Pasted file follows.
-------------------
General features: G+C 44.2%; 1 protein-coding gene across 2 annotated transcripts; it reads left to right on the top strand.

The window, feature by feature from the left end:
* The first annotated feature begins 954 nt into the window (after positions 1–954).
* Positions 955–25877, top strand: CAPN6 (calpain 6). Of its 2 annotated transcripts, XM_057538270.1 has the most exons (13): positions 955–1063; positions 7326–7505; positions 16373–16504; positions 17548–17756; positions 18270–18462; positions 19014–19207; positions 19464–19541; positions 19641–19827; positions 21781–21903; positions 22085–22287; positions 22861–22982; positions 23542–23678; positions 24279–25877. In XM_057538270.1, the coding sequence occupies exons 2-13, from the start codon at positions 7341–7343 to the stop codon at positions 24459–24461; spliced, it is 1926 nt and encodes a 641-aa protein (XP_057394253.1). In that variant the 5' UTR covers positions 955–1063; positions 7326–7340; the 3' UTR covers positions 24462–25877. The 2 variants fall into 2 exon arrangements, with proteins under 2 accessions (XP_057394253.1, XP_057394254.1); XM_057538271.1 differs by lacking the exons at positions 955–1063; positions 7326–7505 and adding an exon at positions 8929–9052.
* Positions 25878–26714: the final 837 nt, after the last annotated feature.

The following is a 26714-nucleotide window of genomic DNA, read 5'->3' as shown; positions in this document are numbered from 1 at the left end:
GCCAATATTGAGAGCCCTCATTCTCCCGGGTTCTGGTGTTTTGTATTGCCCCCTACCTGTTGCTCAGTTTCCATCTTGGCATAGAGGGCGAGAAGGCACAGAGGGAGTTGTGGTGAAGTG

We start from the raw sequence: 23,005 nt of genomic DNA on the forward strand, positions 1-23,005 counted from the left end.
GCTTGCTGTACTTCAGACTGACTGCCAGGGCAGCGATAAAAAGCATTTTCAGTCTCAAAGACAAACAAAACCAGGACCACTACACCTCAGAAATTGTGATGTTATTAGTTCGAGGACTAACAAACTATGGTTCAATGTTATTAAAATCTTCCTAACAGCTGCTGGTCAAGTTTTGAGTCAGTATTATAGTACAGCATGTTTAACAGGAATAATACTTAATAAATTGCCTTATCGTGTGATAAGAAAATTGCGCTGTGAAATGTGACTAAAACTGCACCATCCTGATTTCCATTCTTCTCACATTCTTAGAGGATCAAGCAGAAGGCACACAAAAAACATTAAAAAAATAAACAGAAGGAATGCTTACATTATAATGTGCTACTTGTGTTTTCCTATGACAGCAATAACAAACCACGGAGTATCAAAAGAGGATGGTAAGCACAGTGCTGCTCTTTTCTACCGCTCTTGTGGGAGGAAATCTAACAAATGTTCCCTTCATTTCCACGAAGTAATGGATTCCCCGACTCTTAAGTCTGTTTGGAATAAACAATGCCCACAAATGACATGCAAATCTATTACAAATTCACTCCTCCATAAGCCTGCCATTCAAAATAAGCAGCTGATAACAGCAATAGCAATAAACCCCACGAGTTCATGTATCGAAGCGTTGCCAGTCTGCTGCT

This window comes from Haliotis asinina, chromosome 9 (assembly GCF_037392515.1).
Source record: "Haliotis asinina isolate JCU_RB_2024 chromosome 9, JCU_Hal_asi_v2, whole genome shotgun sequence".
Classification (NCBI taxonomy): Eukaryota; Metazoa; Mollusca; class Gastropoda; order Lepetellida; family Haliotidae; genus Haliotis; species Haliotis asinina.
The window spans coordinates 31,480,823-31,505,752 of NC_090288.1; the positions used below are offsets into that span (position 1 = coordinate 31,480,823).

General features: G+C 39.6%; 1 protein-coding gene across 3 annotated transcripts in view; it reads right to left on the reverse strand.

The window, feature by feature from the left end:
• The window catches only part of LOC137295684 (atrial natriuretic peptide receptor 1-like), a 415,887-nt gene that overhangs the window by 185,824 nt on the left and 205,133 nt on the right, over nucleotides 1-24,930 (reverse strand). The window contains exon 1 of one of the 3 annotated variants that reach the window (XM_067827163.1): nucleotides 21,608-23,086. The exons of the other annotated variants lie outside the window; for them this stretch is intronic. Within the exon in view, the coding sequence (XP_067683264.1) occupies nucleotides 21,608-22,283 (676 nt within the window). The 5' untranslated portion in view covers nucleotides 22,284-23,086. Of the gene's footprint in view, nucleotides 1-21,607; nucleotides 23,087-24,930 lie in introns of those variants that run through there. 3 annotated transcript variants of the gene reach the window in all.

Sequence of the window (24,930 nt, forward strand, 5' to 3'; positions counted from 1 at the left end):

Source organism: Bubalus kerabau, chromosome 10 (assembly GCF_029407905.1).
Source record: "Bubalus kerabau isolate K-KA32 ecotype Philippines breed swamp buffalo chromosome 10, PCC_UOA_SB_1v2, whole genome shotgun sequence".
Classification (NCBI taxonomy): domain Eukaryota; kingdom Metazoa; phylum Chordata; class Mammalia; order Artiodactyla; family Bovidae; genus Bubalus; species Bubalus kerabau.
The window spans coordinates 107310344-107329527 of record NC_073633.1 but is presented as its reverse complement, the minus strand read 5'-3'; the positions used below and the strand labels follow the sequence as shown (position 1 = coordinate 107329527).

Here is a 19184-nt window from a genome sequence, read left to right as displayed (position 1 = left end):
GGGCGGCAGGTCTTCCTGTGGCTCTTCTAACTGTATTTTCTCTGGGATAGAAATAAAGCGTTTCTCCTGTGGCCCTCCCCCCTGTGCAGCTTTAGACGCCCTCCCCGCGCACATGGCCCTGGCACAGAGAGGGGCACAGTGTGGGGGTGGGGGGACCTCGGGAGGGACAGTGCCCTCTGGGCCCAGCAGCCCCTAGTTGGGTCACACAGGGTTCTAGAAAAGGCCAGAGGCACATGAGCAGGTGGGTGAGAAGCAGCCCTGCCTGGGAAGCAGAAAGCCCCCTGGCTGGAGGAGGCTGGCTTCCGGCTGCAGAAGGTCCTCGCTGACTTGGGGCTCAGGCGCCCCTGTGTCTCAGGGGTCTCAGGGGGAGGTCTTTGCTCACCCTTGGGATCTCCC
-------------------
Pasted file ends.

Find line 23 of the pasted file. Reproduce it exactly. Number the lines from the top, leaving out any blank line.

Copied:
GGGCGGCAGGTCTTCCTGTGGCTCTTCTAACTGTATTTTCTCTGGGATAGAAATAAAGCGTTTCTCCTGTGGCCCTCCCCCCTGTGCAGCTTTAGACGCCCTCCCCGCGCACATGGCCCTGGCACAGAGAGGGGCACAGTGTGGGGGTGGGGGGACCTCGGGAGGGACAGTGCCCTCTGGGCCCAGCAGCCCCTAGTTGGGTCACACAGGGTTCTAGAAAAGGCCAGAGGCACATGAGCAGGTGGGTGAGAAGCAGCCCTGCCTGGGAAGCAGAAAGCCCCCTGGCTGGAGGAGGCTGGCTTCCGGCTGCAGAAGGTCCTCGCTGACTTGGGGCTCAGGCGCCCCTGTGTCTCAGGGGTCTCAGGGGGAGGTCTTTGCTCACCCTTGGGATCTCCC